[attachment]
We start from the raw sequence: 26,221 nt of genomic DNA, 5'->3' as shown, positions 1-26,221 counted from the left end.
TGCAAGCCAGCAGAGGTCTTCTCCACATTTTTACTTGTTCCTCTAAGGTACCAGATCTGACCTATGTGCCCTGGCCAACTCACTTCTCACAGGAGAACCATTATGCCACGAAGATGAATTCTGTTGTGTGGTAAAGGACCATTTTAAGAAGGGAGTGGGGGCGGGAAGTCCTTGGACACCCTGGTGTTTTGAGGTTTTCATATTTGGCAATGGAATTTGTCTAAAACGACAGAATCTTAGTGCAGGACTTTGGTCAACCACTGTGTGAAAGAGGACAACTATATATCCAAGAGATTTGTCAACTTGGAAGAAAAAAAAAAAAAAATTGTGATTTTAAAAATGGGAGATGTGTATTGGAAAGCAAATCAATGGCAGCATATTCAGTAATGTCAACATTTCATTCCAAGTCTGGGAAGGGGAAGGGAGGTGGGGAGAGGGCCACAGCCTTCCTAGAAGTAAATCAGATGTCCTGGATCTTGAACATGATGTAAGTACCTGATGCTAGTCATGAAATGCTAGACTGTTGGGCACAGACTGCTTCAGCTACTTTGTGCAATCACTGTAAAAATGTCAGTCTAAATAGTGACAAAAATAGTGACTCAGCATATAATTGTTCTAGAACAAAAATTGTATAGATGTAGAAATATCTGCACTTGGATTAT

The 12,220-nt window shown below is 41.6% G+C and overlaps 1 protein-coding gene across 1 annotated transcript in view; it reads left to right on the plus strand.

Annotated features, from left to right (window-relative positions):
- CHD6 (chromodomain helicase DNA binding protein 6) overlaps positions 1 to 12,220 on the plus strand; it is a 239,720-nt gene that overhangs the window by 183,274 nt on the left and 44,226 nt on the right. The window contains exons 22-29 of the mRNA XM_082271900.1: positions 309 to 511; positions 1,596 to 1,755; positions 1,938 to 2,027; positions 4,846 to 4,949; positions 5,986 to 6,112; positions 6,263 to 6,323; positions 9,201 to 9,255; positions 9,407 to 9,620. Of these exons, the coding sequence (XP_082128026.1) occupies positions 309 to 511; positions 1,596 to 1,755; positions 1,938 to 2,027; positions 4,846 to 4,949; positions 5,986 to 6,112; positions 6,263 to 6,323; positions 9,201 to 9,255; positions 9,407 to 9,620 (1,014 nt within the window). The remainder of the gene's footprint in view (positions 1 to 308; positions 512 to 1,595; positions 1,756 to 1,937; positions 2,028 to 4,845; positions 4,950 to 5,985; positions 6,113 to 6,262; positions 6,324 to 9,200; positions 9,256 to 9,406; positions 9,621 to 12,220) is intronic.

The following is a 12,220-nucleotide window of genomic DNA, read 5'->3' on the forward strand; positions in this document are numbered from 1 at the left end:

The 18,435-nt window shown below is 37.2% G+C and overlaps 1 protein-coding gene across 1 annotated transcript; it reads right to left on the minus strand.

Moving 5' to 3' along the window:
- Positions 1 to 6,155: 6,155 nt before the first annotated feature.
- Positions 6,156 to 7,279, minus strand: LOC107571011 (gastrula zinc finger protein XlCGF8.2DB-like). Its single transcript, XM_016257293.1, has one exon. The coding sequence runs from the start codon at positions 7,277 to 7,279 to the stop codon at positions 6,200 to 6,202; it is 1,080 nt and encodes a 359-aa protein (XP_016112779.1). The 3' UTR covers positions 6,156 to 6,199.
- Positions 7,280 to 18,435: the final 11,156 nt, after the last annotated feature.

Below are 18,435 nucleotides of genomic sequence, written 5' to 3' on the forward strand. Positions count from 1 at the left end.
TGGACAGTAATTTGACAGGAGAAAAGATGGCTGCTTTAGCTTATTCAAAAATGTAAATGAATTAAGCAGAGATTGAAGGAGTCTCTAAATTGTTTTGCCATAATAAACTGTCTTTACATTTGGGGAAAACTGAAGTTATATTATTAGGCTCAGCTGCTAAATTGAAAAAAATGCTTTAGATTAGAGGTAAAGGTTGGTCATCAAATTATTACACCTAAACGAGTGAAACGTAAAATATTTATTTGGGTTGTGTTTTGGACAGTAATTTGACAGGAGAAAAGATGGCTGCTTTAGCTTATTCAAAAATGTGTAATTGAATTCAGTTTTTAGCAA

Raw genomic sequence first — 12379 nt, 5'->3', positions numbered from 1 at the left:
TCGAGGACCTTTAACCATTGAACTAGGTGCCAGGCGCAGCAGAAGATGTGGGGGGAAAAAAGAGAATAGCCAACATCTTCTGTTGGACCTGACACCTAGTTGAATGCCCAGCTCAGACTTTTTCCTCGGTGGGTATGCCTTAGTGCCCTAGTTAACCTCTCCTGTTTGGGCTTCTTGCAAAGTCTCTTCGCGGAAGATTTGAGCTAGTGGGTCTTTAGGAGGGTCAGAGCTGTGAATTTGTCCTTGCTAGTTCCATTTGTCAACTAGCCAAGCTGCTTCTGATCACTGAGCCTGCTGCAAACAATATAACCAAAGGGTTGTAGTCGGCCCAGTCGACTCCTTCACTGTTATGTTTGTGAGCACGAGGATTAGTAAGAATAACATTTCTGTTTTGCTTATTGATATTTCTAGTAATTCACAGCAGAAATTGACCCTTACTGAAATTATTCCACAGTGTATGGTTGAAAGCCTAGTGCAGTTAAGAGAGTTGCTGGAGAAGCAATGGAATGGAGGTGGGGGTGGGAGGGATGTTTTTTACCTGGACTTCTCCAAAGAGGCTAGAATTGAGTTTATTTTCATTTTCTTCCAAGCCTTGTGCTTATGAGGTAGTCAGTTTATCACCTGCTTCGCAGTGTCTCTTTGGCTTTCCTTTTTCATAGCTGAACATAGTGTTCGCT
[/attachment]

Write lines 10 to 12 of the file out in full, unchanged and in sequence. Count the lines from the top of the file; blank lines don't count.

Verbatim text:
- Positions 6,156 to 7,279, minus strand: LOC107571011 (gastrula zinc finger protein XlCGF8.2DB-like). Its single transcript, XM_016257293.1, has one exon. The coding sequence runs from the start codon at positions 7,277 to 7,279 to the stop codon at positions 6,200 to 6,202; it is 1,080 nt and encodes a 359-aa protein (XP_016112779.1). The 3' UTR covers positions 6,156 to 6,199.
- Positions 7,280 to 18,435: the final 11,156 nt, after the last annotated feature.

Below are 18,435 nucleotides of genomic sequence, written 5' to 3' on the forward strand. Positions count from 1 at the left end.